A new study focussing on the birds of the Ice Age

Further representative skeletal elements of taxa in the MIS 3 deposits at Pin Hole. a) Asio flammeus left tarsometatarsus PH(F) 7837/38; b) Bubo sp. distal left radius PH(F) 7801/00; c) Surnia ulula right tarsometatarsus PH(F) 8476; d) Tachymarptis melba right ulna PH(F) 18600; e) Lagopus muta right tarsometarsus PH(F) 9; f) Lagopus lagopus right tarsometarsus PH(F) 266; g) Anthropoides virgo premaxilla PH(F) 30; h) Alaudidae left humerus PH(F) 8064–8068; i) Turdus sp. right carpometacarpus PH(F) 9069–9071; j) Sturnus sp. right carpometacarpus PH(F) 7374; k) Corvus corax right carpometacarpus PH(F) 13075–13076; l) Corvus cf. monedula right femur PH(F) 8069.

A new study focusing on the birds of the Ice Age has shed light on the long term response of birds to climate change.
The study, published in PLOS ONE, has revealed that many of the birds were larger at this time reflecting the richness and greater productivity of the environment in the Ice Age.

Conducted by Bournemouth University’s John Stewart alongside research from Roger Jacobi, a picture emerges of an unusual mix of birds in one space and a distinct Neanderthal Dawn Chorus.

John Stewart said, “During the Ice Age just over 40 thousand years ago in the north of England Neanderthals were living in an environment which included extinct animals like woolly mammoths, woolly rhinos and cave hyenas as well as the more familiar horses and reindeer. These mammals are well known to science and many studies have illuminated the spectacular fauna that lived at this early stage. Not so well known are the birds.”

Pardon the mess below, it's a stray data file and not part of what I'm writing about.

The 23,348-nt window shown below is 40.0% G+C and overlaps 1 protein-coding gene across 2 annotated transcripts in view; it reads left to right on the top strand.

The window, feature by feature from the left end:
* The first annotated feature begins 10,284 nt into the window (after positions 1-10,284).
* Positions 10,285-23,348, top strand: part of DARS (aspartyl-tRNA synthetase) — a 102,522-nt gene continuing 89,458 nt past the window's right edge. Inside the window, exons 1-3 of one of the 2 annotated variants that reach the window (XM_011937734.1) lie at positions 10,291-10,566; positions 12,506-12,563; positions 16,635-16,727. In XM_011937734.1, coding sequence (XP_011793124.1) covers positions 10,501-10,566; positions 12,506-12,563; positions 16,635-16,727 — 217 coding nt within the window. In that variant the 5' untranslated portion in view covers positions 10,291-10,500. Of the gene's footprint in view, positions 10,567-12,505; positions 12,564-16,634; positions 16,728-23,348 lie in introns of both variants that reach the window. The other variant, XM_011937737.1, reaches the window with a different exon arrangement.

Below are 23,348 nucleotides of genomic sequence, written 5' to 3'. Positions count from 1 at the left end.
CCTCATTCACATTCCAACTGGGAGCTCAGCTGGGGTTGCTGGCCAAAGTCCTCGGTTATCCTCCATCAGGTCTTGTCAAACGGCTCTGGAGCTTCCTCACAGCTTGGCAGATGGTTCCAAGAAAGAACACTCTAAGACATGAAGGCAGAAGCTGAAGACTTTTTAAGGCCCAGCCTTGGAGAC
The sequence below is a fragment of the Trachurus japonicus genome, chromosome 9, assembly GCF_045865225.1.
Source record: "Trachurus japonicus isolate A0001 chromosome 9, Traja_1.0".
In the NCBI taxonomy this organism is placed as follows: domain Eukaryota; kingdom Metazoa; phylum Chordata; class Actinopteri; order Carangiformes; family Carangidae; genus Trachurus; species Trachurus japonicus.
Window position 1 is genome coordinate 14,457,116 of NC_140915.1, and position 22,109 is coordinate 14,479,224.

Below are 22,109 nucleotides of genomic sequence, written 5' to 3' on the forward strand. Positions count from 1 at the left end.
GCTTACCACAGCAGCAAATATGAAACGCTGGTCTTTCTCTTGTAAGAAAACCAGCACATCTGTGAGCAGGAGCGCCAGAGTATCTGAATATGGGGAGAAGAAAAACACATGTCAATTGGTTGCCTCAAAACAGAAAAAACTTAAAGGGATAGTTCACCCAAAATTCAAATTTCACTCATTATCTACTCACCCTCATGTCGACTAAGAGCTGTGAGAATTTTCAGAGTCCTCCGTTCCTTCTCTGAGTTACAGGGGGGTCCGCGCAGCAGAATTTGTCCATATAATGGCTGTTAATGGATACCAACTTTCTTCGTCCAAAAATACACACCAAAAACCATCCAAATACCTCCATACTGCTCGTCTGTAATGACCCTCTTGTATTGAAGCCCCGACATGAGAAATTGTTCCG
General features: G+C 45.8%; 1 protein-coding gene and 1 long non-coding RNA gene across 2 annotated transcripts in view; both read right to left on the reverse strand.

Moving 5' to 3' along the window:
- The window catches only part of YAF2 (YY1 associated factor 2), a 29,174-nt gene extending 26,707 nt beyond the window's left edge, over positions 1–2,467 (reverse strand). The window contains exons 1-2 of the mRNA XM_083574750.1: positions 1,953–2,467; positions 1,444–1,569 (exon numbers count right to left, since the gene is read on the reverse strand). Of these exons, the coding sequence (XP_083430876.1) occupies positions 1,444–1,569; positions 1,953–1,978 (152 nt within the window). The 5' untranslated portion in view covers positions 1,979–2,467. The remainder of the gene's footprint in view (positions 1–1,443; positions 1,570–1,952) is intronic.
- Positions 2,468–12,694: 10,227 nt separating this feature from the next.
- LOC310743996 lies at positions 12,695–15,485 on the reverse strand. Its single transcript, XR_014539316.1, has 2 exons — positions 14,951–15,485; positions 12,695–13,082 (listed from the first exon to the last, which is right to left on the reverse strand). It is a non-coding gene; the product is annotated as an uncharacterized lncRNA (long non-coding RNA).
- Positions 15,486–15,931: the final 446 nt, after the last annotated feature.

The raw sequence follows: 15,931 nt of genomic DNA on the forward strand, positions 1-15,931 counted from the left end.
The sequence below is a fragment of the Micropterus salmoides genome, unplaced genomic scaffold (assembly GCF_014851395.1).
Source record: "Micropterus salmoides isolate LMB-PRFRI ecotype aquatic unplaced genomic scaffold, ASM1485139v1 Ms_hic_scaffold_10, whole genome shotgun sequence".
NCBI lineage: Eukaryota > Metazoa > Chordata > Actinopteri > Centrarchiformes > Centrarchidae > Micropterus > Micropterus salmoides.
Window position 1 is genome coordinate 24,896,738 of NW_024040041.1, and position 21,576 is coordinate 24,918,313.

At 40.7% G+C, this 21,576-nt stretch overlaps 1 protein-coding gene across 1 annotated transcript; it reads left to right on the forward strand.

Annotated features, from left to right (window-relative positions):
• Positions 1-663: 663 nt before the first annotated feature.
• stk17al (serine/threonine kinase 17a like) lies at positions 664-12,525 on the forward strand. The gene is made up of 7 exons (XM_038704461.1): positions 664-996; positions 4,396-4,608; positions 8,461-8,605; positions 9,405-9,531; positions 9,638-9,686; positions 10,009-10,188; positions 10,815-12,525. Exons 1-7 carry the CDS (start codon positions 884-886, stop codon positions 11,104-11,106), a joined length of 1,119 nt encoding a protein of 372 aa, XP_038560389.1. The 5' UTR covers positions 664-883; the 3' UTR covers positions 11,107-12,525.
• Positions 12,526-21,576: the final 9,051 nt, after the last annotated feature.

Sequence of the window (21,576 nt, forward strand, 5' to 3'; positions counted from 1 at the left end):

Another finding was that the mixtures of birds that lived together were different from anywhere in the world today. Birds exotic to Britain, such as species normally expected in the tundra to the north (like skuas, and hawk owls), the Mediterranean to the South (like alpine swifts) or the Eastern steppes (like demoiselle cranes and long-legged buzzards) lived together with birds expected in the region today (such as grey herons and wood pigeons).

John Stewart continued, “It is clear the birds of the time of Neanderthals have changed in a way that is almost as dramatic as the change we have seen in mammals. It also signifies that the dawn chorus witnessed by the Neanderthals at that time and place has no parallels anywhere today.”

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John R. Stewart, Roger M. Jacobi. The Long Term Response of Birds to Climate Change: New Results from a Cold Stage Avifauna in Northern England. PLOS ONE, 2015; 10 (5): e0122617 DOI: 10.1371/journal.pone.0122617

Note: The above story is based on materials provided by Bournemouth University.